Encyclopedia of the Literature of Empire - Mary Ellen Snodgrass 2010
Heart of Darkness Joseph Conrad
Heart of Darkness Joseph Conrad (1899)
JOSEPH CONRAD exposed imperial hypocrisy and ethnic strife in his Congo novel Heart of Darkness, a triumph of first-person STORYTELLING. After witnessing European paternalism’s downslide into despotism, he hurled a rebuke at “deeds of empire” and offered a grudging salute to the frontiersmen who surrender body and soul for the sake of profit. In the first year of his writing career, he introduced the setting and themes of his future great novel in the story “An Outpost of Progress,” an ambivalent tale printed in Cosmopolis magazine in July 1896 and anthologized in Tales of Unrest (1898). This story of the demoralizing task of ivory trading depicts two men as victims: the trading station’s assistant, Carlier, and the chief, Kayerts. The latter accidentally shoots Carlier and then hangs himself out of despair from isolation and a sordid involvement in the slave trade. The story introduces the damaged conscience and sickness of guilt that deranges and destroys.
Three years later, the author’s exploration of the sullied soul took shape in meatier form in Heart of Darkness with the story of Kurtz, a crazed martyr to the empire’s depersonalization of natives and apathy toward their fate. Choosing the Englishman Charlie Marlow as narrator, Conrad begins the tale of the extended voyage of a Belgian steamer on a river in west Africa, the historic headquarters of the slaving trade. Marlow’s mission is to retrieve Kurtz, a company agent who has been alone in the interior for some time. As the newcomer loses his urbane detachment during the journey, he concludes that the business of imperialism in the Congo is indefensible.
In the beginning of the story, before he sets off on his mission, Marlow compares the Roman concept of empire to savagery and marvels at “the abomination—you know, imagine the growing regrets, the longing to escape, the powerless disgust, the surrender, the hate” (Conrad 1983, 69). To heighten alienation on the frontier, the author identifies few characters clearly but pictures the self-aggrandizement of imperialism as an advancing monster, shapeless and menacing. Marlow introduces himself as a nomad impelled by boredom and intellectual curiosity to penetrate a jungle so compact that it appears more black than green, a suggestion of evil that defiles nature itself. Moving toward the 20th century, he describes colonialism as a “squeeze” and conquerors as brutes who “grabbed what they could get for the sake of what was to be got” (69). As the British Empire displays its threadbare seams, Marlow accepts the mission to bring Kurtz downriver from his distant station. But ship repairs delay the journey. This image of breakdown haunts the entire mission, threatening with destruction Marlow’s steamer and crew as well as Kurtz.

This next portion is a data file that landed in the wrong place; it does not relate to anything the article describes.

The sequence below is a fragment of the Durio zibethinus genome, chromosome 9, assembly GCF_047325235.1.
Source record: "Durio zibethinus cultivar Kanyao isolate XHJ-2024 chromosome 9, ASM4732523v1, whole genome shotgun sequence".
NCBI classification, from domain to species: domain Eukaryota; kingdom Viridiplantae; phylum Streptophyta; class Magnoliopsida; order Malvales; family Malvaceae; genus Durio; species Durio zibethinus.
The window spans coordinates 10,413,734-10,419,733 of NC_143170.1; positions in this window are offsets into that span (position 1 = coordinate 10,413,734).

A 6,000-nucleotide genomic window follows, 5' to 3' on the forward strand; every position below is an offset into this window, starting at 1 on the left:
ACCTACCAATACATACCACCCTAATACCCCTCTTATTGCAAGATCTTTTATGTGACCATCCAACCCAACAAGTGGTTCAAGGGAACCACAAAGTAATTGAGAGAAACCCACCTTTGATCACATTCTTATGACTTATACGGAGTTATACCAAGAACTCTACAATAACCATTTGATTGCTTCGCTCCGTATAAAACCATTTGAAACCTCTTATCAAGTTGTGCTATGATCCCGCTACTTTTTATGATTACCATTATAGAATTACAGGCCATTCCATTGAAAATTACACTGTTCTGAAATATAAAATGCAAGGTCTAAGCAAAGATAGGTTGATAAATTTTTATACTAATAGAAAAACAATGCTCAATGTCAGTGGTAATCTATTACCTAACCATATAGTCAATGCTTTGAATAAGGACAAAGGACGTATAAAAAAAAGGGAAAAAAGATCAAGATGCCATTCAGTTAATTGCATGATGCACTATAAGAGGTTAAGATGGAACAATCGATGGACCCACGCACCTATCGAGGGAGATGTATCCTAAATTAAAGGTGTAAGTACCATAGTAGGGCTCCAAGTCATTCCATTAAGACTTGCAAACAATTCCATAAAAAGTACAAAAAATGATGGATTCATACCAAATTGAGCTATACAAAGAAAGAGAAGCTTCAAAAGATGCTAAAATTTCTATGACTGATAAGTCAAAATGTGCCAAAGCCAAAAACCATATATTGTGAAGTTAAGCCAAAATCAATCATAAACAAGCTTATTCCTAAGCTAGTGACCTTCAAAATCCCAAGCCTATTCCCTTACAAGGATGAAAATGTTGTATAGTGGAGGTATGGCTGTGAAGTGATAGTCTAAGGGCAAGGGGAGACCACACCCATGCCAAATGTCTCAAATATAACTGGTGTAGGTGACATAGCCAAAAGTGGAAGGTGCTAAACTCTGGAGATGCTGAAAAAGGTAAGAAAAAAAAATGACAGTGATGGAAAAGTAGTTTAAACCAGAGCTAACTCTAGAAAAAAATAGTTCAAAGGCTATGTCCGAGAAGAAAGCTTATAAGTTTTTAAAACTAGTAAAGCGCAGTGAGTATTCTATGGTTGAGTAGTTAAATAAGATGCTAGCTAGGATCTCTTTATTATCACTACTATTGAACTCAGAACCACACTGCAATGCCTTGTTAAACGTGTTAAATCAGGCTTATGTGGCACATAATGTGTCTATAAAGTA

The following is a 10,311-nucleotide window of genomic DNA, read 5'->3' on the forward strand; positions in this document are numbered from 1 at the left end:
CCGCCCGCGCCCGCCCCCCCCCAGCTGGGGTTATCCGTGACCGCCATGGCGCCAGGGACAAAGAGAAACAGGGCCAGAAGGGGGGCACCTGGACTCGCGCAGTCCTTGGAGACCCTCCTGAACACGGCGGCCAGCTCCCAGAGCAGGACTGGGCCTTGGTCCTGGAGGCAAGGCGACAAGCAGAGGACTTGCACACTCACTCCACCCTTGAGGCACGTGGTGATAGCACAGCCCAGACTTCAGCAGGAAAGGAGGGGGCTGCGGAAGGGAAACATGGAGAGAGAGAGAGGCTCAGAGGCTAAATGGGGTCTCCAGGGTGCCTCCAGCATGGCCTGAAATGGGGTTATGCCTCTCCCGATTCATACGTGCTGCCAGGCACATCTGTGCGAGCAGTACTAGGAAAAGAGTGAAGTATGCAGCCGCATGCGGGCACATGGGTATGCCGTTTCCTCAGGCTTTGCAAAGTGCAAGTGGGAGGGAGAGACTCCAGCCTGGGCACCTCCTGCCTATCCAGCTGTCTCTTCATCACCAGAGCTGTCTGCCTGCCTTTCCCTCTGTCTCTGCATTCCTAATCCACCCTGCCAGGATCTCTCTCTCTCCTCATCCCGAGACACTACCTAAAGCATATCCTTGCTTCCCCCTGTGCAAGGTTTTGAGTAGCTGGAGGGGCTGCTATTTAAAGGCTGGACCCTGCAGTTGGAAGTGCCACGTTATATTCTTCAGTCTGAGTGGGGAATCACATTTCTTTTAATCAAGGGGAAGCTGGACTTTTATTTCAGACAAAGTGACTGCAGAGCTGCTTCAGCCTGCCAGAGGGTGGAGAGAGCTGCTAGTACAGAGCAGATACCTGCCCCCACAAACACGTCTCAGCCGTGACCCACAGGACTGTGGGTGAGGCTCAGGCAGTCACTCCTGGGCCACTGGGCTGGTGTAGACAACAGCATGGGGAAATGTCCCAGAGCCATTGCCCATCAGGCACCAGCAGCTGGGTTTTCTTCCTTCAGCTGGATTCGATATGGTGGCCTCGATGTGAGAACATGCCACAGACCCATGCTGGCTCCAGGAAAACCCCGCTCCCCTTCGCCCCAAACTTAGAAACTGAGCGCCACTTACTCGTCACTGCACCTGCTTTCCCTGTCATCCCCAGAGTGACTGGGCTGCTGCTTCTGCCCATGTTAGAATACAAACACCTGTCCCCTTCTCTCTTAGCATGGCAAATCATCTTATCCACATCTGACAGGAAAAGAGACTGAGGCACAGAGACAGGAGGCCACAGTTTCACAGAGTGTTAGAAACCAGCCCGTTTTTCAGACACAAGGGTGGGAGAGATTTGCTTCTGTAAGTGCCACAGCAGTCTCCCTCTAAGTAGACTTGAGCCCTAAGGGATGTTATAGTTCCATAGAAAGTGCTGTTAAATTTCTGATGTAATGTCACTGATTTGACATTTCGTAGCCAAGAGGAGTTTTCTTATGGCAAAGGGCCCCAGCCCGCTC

Confrontation with Evil
The text symbolizes racial and cultural misgivings by picturing an impenetrable environment, the source of the ivory trade, which develops from commodity into a mystic icon. To extend the atmosphere of barbarism to two fronts, the action includes spears hurled from the bush and hints at cannibalism among the ship’s crew. Some 200 miles upstream into the Congo River, Marlow observes the chaining of moribund quarry laborers, “black shadows of disease and starvation” (82). Pushing 15 days against the current, he reaches the Central Station and is mesmerized by rumors and halftales about Kurtz, the company’s top trader. The trek becomes a retrogressive quest, “like travelling back to the earliest beginnings of the world” (102). Written 38 years after CHARLES DICKENS’S Great Expectations (1861), Conrad’s view of colonial opportunity scrutinizes the fiasco of those expectations at close range.
On the approach to Kurtz’s compound, the narrative describes an end to civilization and the outskirts of the “heart of darkness”—the compound, which Kurtz has lined with human skulls. Explaining the monstrosity of the stationmaster, Conrad asserts, “All Europe contributed to the making of Kurtz” (122-123), who has become an icon of outlandish greed. Of Kurtz's damnation, Marlow notes, “The wilderness had found him out early and … had whispered to him things about himself which he did not know” (133), a paganism of soul more forbidding than the jungle itself. The retreat downriver requires constant repairs to Marlow's vessel—“an infernal mess of rust, filings, nuts, bolts, spanners, hammers, ratchet-drills” (147). Like the limping steamer, Kurtz, a “pitiful Jupiter,” can only rave. At the end, his voice lapses into a whisper: “The horror! The horror!” as he sinks toward becoming a corpse for natives to inter in a “muddy hole” (148). The desolation and loneliness of Kurtz's life is the introit to madness, a severance from rationality that reduces him from man to beast—a punishment Conrad felt to be just retribution for his greed and cruelty.
Conrad, Joseph. Heart of Darkness and The Secret Sharer. New York: Signet, 1983.
Greaney, Michael. Conrad, Language, and Narrative.
Cambridge: Cambridge University Press, 2002.